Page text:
In a sustained stock market slide (bear market), the stocks that get clobbered the most tend to be the ones that were most overpriced from the period of the previous market rise (bull market). Like fads such as hula hoops, pet rocks, and Cabbage Patch dolls, in each bull market, particular types of growth stocks, such as Internet companies or biotechnology companies, can be especially hot.
Predicting the duration and magnitude of a bear market is nearly impossible. Consequently, it makes sense to focus your stock investing on those stocks that produce solid long-term returns and that tend to decline less in major market declines. For instance, so-called value stocks tend to be among the safer types of stocks to hold during a bear market.
Value stocks generally have less downside risk because they have relatively greater underlying asset values in comparison to their stock valuations. (Value stocks also typically pay higher dividends.) As has happened in some other past bear markets, numerous value-oriented stocks actually appreciated during the bear market in the early 2000s.
6. Tune Out Negative, Hyped Media
When the stock market is crumbling, subjecting yourself to a daily diet of bad news and conflicting opinions about what to do next makes most investors do the wrong things. Just like a steady diet of junk food is bad for your physical health, a continuous stream of negative, hyped news is bad for your financial health.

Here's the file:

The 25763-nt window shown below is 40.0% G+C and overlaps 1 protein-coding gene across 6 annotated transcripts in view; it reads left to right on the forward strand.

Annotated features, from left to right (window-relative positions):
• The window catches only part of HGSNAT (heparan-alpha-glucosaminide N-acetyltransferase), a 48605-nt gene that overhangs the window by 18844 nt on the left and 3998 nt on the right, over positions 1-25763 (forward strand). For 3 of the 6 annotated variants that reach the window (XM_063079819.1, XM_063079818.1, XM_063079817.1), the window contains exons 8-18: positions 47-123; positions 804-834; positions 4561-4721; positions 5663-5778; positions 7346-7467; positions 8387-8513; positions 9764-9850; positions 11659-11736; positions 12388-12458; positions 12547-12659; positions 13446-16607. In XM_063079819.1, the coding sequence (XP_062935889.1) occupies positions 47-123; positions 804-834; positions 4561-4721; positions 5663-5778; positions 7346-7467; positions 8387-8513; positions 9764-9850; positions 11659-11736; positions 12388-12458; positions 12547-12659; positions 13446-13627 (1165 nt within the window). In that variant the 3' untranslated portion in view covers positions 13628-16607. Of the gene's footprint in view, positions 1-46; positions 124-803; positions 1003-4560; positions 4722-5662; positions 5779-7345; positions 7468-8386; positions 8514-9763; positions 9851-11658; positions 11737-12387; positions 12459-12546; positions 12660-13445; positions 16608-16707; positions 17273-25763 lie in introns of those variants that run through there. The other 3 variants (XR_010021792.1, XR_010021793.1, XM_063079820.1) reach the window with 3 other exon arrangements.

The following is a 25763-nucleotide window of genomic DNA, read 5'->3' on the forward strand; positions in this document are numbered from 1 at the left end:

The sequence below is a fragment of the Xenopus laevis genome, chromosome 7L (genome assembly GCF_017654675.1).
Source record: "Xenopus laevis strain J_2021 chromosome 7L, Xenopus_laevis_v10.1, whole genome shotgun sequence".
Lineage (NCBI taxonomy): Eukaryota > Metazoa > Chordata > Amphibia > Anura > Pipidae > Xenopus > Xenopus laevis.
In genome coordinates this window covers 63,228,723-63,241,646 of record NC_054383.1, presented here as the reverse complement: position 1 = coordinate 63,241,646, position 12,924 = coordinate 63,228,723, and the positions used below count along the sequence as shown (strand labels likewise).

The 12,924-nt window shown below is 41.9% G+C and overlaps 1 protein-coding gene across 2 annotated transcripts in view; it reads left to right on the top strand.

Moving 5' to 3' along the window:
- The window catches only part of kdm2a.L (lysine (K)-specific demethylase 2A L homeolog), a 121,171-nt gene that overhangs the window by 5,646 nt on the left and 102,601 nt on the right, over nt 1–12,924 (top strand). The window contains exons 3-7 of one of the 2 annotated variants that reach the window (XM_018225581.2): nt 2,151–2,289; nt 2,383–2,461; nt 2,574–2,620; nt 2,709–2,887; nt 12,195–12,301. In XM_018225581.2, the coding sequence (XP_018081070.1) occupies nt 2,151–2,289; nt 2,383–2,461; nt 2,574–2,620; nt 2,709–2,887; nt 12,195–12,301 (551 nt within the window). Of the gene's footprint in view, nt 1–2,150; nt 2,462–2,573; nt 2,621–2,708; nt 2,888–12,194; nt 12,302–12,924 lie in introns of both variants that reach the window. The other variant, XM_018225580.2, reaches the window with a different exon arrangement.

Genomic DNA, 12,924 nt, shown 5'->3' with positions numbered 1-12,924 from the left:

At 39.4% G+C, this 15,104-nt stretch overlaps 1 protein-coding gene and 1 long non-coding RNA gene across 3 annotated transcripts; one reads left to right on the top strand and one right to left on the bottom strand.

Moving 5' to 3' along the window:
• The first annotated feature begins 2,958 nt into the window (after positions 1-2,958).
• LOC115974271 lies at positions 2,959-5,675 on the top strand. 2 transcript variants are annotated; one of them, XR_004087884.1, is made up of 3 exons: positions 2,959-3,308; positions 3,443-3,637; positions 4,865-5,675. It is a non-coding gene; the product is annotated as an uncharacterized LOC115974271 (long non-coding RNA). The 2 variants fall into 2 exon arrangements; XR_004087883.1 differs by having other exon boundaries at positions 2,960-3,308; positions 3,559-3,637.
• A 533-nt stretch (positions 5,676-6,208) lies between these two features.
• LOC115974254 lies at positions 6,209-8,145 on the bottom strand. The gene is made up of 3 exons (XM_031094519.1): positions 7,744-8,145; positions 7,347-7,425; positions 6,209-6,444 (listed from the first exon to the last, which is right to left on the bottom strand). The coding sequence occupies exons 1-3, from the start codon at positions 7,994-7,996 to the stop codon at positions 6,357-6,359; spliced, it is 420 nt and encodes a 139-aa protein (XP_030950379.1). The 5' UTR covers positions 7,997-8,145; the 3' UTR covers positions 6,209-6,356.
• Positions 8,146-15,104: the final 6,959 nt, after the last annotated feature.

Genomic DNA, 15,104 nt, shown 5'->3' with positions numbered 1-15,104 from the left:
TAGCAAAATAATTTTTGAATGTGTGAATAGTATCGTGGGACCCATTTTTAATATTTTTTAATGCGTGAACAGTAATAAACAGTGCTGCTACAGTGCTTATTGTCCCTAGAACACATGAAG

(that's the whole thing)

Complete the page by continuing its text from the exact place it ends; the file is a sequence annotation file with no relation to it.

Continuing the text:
Dwelling on bad news doesn’t do such great things for people’s emotional health either. The economy goes through periods of expansion and occasional periods of decline (with the former generally being longer and stronger than the latter). Conflict is always occurring somewhere in the world.
The business world will always have some unethical and corrupt company executives. Holding stocks always carries risk. So those who see the glass as half full and who see the positive and not just the negative build wealth by holding stocks, real estate, and small business over the long term.